World number one Tiger Woods fired a bogey-free six-under 66 to retain his PGA Grand Slam of Golf title.
The 30-year-old American, who ended the 36-hole competition at Hawaii's Poipu Beach on eight under, has now won the event seven times in eight starts.
Woods began day two three shots adrift of overnight leader Jim Furyk but ended it two ahead of his fellow American.
US Open champion Geoff Ogilvy (-2) and Canadian Mike Weir (+1) were third and fourth in the four-man tournament.
The event is supposed to be contested by the four Major winners, but Woods won two of them (Open and USPGA) while Masters champion Phil Mickelson opted not to play.
Furyk gained an invite for finishing second on the PGA Tour money list while Weir replaced fellow left-hander Mickelson.
Woods carding birdies on the second and third holes to climb back into contention before adding two more to go into the turn with the lead.
"I certainly hit it better than I did yesterday," said the 30-year-old star.
"I putted well again. But more importantly, I got the three-shot lead that Jim had on me down to one for the first three holes.
"The conditions being that tough, I thought that was probably the most ideal start I could have had, is to be able to pick up two shots that fast.
"Overall, I really hit the ball crisp and clean, which was nice."
Furyk, a part-time resident of Hawaii and 2003 Grand Slam champion, birdied the 18th to trim his countryman's advantage to a single stroke.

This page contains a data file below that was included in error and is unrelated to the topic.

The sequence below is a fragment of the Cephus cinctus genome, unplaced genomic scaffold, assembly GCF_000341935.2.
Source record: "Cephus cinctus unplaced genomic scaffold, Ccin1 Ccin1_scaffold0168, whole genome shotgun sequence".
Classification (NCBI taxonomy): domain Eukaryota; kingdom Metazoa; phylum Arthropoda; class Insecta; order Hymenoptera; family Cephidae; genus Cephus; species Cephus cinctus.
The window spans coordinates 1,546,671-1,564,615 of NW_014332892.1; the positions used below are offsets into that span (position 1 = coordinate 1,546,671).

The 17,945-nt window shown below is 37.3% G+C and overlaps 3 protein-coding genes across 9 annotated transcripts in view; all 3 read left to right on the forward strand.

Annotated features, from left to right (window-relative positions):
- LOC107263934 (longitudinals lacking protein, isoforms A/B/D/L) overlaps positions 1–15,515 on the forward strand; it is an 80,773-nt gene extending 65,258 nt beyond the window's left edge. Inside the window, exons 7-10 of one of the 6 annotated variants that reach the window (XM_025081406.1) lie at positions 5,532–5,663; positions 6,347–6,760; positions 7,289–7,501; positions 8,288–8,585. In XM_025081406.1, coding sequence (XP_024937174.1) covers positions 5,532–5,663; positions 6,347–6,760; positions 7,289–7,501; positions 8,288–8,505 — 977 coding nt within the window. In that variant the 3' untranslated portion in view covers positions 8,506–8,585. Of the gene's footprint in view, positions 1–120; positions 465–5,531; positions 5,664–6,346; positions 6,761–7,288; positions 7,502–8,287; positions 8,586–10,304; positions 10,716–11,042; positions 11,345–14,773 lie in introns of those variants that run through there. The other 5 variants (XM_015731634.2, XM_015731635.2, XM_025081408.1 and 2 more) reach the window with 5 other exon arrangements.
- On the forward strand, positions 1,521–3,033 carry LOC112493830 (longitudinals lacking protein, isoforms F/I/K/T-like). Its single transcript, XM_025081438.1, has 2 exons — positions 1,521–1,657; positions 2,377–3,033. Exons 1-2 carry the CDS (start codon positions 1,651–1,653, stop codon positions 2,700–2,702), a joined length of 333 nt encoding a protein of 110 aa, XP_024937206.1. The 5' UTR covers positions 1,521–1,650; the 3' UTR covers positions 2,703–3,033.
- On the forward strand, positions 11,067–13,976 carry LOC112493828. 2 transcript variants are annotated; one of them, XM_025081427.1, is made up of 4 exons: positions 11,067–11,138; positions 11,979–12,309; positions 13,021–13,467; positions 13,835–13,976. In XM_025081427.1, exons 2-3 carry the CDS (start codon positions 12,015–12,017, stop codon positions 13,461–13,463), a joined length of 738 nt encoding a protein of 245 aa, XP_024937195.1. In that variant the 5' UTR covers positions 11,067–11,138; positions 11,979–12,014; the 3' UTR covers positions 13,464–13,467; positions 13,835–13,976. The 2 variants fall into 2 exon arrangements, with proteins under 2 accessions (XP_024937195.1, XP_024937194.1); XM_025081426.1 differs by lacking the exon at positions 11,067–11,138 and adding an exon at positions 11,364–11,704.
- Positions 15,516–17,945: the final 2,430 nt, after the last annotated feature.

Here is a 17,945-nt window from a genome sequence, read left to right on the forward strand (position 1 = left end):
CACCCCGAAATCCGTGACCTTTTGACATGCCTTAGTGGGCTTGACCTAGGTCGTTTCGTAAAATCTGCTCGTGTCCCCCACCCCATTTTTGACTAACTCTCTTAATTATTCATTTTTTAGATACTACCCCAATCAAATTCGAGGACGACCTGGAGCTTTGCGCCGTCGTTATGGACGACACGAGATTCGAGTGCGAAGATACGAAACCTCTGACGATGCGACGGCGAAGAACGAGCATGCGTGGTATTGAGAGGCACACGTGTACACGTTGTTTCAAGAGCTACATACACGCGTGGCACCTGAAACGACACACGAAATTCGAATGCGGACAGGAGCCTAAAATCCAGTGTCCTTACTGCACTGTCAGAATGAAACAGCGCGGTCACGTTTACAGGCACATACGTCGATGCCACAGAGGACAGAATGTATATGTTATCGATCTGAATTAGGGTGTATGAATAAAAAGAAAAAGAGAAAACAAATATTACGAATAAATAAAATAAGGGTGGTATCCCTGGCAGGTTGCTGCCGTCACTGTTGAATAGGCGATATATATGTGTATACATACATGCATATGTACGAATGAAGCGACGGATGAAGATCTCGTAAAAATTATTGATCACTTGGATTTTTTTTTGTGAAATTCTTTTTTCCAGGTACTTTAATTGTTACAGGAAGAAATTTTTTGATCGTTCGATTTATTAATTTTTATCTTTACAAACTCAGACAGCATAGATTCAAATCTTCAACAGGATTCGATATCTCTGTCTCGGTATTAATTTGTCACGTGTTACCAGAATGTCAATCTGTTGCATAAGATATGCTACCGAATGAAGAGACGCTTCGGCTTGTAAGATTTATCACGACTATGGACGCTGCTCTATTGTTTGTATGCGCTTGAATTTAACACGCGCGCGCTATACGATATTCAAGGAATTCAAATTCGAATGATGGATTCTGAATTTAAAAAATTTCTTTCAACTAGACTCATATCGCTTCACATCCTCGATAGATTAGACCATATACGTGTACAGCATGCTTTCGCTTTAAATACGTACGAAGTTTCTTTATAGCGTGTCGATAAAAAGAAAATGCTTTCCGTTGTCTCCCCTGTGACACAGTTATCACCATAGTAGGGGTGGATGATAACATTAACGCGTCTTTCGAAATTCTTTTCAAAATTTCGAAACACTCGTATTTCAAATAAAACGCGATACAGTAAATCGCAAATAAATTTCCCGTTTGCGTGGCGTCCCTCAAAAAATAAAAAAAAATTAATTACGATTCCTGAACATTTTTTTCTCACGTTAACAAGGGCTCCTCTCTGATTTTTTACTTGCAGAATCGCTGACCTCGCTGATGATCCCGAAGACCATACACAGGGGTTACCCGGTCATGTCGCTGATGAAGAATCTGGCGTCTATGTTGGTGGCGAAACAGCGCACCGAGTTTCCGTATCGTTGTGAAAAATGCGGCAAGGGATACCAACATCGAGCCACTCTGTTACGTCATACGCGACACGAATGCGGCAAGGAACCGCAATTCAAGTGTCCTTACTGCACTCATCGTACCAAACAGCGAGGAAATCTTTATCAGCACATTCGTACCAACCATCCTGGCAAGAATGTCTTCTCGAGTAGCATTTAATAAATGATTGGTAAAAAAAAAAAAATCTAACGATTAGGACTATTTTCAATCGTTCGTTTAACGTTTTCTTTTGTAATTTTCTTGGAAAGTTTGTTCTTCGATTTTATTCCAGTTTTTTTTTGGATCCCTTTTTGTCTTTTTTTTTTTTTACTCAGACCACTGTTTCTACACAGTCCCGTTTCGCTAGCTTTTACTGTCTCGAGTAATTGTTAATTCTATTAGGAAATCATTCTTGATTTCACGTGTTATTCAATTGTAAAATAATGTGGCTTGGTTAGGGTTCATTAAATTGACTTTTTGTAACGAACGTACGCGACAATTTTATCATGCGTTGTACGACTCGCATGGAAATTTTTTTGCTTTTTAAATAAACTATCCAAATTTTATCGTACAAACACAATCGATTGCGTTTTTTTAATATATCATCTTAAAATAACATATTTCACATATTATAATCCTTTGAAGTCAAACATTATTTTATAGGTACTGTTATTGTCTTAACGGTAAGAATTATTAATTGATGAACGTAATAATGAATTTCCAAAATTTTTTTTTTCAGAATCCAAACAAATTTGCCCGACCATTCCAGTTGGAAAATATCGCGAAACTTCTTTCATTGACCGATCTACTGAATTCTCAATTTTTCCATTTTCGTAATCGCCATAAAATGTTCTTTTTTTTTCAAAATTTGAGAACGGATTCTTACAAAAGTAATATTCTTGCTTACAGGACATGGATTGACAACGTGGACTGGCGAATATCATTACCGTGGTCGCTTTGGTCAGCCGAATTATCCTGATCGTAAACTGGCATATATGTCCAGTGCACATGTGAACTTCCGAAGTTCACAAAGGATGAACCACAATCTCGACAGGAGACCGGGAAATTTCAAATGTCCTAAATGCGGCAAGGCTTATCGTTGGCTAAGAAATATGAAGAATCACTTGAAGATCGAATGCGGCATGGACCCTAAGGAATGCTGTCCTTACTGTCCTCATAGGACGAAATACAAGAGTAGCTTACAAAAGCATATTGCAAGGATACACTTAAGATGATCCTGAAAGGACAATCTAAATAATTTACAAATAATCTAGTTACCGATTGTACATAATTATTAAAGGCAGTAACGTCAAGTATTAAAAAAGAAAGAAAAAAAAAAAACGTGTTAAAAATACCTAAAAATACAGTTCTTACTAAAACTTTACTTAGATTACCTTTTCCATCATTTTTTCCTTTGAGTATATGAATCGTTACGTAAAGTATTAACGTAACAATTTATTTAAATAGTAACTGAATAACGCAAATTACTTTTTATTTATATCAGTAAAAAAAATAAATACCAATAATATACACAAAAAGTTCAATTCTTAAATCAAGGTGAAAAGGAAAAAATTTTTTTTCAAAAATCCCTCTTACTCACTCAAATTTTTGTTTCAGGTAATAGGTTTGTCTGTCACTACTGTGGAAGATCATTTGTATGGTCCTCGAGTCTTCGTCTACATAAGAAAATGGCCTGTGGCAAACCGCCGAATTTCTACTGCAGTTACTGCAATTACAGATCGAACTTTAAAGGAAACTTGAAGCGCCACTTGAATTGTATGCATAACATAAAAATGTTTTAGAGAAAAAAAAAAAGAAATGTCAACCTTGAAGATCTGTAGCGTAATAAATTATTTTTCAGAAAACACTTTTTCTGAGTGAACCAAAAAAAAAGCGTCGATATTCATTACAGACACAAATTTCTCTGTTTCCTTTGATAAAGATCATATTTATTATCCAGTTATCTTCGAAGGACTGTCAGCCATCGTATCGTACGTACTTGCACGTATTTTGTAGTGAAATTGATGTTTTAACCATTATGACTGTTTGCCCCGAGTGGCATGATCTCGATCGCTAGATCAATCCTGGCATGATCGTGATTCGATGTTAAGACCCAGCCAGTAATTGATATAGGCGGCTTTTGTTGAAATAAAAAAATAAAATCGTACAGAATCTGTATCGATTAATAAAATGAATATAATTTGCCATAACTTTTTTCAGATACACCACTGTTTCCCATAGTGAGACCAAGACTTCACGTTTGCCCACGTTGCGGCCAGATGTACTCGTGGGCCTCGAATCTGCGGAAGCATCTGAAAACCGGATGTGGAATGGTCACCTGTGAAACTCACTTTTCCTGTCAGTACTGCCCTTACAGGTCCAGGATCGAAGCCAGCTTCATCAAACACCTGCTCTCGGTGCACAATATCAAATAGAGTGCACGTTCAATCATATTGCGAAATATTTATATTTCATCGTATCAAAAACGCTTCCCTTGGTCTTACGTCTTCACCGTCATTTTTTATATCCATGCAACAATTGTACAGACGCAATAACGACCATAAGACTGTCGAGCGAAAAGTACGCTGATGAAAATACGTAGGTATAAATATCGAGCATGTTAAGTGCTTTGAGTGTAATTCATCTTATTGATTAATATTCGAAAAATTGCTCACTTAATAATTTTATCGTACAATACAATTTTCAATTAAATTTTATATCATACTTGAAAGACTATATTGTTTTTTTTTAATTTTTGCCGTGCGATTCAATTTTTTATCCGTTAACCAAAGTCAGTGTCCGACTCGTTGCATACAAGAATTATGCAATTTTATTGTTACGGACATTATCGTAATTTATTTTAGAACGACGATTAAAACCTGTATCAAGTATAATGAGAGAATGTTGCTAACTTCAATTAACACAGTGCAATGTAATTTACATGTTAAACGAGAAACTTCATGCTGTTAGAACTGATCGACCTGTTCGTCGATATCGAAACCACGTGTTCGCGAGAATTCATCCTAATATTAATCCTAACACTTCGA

But Woods immediately hit back with a birdie at the last to seal his two-shot victory.
Woods eases to win despite rain
Woods led from start to finish
Tiger Woods withstood some terrible weather at The Grove to win the World Golf Championship by eight strokes.
The world number one began the final day leading by six and, after two rain delays totalling almost three hours, posted a 67 for a 23-under total.
That left the American eight clear of England's Ian Poulter and Australia's Adam Scott, with compatriot Jim Furyk a shot further back.
Woods has now won six consecutive strokeplay tournaments.
"We had it all with the weather today - all we didn't have was snow," he said.
"It was just a day of patience and not making any bogeys. I made one, unfortunately."
Birdies on the second and fifth holes ensured Woods was not going to feel under too much pressure but he still needed seven-and-a-half hours to complete his round because of the weather.
There were two more more birdies for the American, with a single blemish on the 12th, before Woods sealed the win with yet another birdie on the last.
Furyk spent most of the final day alone in second place but finished with two fives to slip behind Poulter and Scott with a 69.